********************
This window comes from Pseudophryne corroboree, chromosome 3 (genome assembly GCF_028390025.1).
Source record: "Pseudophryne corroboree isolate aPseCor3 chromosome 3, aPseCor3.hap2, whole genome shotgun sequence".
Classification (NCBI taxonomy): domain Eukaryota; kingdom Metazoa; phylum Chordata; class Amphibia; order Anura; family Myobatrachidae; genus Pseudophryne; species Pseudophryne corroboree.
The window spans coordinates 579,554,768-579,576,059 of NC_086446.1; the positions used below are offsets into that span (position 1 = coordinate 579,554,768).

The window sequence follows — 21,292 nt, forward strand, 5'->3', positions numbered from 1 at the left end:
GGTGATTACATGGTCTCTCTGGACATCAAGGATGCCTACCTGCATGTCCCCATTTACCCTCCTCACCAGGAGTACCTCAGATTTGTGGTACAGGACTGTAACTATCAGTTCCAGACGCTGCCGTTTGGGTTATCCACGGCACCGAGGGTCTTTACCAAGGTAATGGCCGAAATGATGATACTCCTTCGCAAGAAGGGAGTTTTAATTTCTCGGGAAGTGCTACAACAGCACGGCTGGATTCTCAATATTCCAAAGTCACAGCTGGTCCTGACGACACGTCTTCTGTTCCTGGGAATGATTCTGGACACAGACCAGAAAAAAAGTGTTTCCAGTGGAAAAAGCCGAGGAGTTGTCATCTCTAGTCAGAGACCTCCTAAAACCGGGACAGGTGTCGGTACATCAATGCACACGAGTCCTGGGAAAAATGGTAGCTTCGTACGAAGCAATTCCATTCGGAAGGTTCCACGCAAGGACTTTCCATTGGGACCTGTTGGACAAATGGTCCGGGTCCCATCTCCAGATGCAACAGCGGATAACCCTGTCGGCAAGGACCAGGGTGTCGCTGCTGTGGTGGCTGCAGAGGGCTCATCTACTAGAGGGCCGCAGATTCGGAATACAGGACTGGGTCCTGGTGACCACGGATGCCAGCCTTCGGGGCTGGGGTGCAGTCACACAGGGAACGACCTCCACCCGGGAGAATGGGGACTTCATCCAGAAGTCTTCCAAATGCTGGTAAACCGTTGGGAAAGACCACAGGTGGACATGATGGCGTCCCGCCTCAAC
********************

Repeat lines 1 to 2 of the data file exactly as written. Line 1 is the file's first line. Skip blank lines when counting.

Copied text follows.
This window comes from Pseudophryne corroboree, chromosome 3 (genome assembly GCF_028390025.1).
Source record: "Pseudophryne corroboree isolate aPseCor3 chromosome 3, aPseCor3.hap2, whole genome shotgun sequence".